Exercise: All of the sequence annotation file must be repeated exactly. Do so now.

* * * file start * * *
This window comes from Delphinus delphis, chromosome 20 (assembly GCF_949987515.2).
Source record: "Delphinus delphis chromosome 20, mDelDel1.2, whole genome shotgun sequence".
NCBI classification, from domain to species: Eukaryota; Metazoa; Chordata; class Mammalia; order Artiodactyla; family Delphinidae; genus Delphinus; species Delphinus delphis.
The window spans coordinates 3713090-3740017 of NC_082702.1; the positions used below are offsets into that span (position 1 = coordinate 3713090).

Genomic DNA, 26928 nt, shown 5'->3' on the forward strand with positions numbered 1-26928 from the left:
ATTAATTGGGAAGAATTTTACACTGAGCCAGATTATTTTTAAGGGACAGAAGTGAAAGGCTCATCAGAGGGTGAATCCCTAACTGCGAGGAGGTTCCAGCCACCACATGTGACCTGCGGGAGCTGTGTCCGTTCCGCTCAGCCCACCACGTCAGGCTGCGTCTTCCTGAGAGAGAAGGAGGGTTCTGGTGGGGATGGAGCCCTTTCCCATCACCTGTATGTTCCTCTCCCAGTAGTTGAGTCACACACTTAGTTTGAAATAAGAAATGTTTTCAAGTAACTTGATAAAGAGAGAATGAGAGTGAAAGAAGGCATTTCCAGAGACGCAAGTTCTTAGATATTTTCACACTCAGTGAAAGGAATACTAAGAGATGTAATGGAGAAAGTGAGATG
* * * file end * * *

This window comes from Delphinus delphis, chromosome 20 (assembly GCF_949987515.2).
Source record: "Delphinus delphis chromosome 20, mDelDel1.2, whole genome shotgun sequence".
NCBI classification, from domain to species: Eukaryota; Metazoa; Chordata; class Mammalia; order Artiodactyla; family Delphinidae; genus Delphinus; species Delphinus delphis.
The window spans coordinates 3713090-3740017 of NC_082702.1; the positions used below are offsets into that span (position 1 = coordinate 3713090).

Genomic DNA, 26928 nt, shown 5'->3' on the forward strand with positions numbered 1-26928 from the left:
ATTAATTGGGAAGAATTTTACACTGAGCCAGATTATTTTTAAGGGACAGAAGTGAAAGGCTCATCAGAGGGTGAATCCCTAACTGCGAGGAGGTTCCAGCCACCACATGTGACCTGCGGGAGCTGTGTCCGTTCCGCTCAGCCCACCACGTCAGGCTGCGTCTTCCTGAGAGAGAAGGAGGGTTCTGGTGGGGATGGAGCCCTTTCCCATCACCTGTATGTTCCTCTCCCAGTAGTTGAGTCACACACTTAGTTTGAAATAAGAAATGTTTTCAAGTAACTTGATAAAGAGAGAATGAGAGTGAAAGAAGGCATTTCCAGAGACGCAAGTTCTTAGATATTTTCACACTCAGTGAAAGGAATACTAAGAGATGTAATGGAGAAAGTGAGATG